The signet ring with the heraldic symbol of the famous lily, found in Crkvina near Kakanj during excavations in 2010 and 2012, represents an indelible signature and an immortal trace of the existence of the medieval Bosnian kingdom.
That gold and silver print of the past now adorns the collection of the Kakanj Museum as part of the permanent archaeological exhibition.
Curator of that museum, Amra Veispahić, told FENA that the signet ring is associated with the ruling family of Kotromanić, based on certain assumptions on which historians base this narrative, which is based on certain archaeological research.
She reminded that the Kotromanić dynasty ruled medieval Bosnia, first as bans, and later as kings, approximately from 1250 to 1463.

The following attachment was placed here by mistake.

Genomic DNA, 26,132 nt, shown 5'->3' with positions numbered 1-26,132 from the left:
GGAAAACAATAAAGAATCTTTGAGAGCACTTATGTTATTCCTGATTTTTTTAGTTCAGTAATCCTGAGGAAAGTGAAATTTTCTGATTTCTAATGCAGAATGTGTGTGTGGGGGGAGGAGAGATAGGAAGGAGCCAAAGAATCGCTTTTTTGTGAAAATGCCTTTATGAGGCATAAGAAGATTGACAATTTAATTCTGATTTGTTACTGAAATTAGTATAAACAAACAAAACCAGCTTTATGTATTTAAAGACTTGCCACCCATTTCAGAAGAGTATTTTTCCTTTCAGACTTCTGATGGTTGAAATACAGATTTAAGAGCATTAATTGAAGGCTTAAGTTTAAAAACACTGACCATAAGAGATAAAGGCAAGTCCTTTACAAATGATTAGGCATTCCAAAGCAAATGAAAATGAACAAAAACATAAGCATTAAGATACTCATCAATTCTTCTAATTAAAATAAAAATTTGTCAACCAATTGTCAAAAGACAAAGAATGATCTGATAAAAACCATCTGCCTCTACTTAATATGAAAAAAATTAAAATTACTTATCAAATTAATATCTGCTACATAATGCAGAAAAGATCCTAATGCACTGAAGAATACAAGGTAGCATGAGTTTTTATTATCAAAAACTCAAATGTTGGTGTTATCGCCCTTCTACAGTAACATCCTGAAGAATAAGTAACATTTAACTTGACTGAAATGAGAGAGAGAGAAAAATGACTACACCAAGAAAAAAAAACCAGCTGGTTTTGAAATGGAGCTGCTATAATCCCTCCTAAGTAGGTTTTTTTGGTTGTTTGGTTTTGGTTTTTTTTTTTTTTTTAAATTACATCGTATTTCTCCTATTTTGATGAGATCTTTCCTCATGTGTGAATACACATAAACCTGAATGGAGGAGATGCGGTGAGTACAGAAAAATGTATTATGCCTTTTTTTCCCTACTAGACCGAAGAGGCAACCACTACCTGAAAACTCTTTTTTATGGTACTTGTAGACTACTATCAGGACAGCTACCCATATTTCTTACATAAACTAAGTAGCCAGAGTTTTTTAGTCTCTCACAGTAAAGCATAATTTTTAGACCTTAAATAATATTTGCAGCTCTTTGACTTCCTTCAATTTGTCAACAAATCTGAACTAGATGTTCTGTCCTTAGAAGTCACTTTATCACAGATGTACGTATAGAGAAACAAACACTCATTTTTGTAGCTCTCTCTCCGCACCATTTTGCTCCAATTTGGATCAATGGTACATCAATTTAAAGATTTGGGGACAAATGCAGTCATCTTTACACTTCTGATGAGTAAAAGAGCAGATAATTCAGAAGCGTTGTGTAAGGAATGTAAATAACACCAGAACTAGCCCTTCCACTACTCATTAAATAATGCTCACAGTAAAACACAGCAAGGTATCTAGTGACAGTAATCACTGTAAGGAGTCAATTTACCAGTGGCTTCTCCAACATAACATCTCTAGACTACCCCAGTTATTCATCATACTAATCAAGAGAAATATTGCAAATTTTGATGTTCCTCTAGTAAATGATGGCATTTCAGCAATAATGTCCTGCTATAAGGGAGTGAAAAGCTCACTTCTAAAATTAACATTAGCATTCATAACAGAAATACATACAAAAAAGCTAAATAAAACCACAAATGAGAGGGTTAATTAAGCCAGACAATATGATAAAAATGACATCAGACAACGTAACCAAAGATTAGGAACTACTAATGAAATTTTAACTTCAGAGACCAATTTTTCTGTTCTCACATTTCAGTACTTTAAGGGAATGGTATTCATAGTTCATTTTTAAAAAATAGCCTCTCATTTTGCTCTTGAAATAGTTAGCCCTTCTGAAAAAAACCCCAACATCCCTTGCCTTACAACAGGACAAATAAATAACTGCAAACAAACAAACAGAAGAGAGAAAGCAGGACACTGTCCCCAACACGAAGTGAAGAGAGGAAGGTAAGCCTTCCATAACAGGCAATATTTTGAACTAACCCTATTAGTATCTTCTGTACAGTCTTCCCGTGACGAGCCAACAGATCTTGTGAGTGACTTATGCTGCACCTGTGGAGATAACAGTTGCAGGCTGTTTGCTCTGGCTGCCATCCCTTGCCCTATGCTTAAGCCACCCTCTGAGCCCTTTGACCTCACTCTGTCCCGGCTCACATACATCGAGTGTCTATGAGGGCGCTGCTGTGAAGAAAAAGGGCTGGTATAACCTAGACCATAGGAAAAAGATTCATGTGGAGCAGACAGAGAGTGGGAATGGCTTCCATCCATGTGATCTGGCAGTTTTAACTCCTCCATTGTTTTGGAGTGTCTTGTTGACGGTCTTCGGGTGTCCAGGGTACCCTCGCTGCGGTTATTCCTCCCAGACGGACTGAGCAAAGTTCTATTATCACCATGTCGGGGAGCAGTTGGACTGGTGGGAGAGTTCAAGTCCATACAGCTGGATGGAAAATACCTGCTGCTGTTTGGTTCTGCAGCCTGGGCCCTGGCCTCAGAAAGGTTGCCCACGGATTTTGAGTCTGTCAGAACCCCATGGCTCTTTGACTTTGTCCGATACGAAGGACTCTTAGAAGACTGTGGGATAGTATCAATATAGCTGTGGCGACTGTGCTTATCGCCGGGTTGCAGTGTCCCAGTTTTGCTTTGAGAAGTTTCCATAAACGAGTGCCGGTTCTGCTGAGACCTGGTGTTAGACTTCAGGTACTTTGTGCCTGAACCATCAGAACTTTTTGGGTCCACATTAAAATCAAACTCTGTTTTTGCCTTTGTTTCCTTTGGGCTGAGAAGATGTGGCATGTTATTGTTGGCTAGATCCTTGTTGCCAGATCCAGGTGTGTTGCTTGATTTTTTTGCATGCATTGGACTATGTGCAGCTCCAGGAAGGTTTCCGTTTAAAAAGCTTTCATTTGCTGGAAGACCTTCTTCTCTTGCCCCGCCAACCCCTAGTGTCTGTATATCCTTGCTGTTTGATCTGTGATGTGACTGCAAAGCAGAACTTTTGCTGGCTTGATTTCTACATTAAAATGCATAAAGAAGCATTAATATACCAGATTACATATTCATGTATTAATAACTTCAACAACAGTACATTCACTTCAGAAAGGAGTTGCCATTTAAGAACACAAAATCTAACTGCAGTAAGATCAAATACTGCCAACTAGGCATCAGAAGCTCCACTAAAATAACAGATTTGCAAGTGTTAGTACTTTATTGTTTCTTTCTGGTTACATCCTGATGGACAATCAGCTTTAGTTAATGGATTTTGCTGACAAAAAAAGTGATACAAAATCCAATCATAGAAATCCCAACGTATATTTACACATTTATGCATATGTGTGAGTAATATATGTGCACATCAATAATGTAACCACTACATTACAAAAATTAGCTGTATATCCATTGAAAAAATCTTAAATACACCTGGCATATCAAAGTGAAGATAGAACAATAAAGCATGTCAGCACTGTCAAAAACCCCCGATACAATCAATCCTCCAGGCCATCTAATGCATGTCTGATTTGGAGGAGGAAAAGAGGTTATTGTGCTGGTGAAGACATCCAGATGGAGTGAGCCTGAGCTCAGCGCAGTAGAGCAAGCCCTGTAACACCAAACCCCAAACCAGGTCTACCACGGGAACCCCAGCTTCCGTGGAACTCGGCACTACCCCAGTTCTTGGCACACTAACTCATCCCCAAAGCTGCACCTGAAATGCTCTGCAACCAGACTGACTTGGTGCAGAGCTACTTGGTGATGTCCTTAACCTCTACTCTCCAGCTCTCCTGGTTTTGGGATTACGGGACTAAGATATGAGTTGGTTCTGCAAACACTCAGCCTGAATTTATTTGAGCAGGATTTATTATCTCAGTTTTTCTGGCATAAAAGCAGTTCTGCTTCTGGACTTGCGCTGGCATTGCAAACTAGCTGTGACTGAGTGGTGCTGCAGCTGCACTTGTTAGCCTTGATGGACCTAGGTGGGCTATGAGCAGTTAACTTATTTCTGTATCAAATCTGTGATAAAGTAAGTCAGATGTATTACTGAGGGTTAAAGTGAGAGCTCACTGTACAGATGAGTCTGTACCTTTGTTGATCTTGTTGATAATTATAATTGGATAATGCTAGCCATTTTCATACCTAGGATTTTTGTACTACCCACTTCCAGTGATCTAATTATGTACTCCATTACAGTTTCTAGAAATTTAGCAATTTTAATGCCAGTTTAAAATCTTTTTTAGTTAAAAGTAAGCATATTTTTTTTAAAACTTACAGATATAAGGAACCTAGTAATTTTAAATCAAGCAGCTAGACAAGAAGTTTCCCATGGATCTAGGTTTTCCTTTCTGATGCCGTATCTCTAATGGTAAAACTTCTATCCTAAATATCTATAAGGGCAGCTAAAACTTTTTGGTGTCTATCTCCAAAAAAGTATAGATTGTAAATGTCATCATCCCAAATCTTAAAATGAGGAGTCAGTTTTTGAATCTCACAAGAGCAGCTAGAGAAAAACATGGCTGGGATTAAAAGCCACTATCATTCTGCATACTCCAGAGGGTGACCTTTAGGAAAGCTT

Veispahić says that there is a lot of evidence for this, and one of them is that the ring is a finding at the burial ground, which means that it belonged to the deceased buried at the site of Crkvina, the former stećak necropolis, the place where medieval Bosnian monumental tombstones – stećci were found.
Also, she added, the Church is in the immediate vicinity of the last capital city of the Bosnian kingdom, Bobovac, which, together with Kraljevo Sutjeska, belonged to the famous Trstivnica parish.
“All this is a certain historical context from which we conclude and derive the significance of that signet ring,” she stressed.
She points out that it is made of a large amount of high-quality silver, about 95 percent, with surface gilding, which makes it one of the artifacts that have a high percentage of precious metals.
The ring was found during archaeological excavations as part of the “Secret of Zgošćanski Stećak” project initiated by the Association for the Affirmation of Cultural Heritage through Drama and Filmmaking ART-SEF in cooperation with the National Museum of Bosnia and Herzegovina.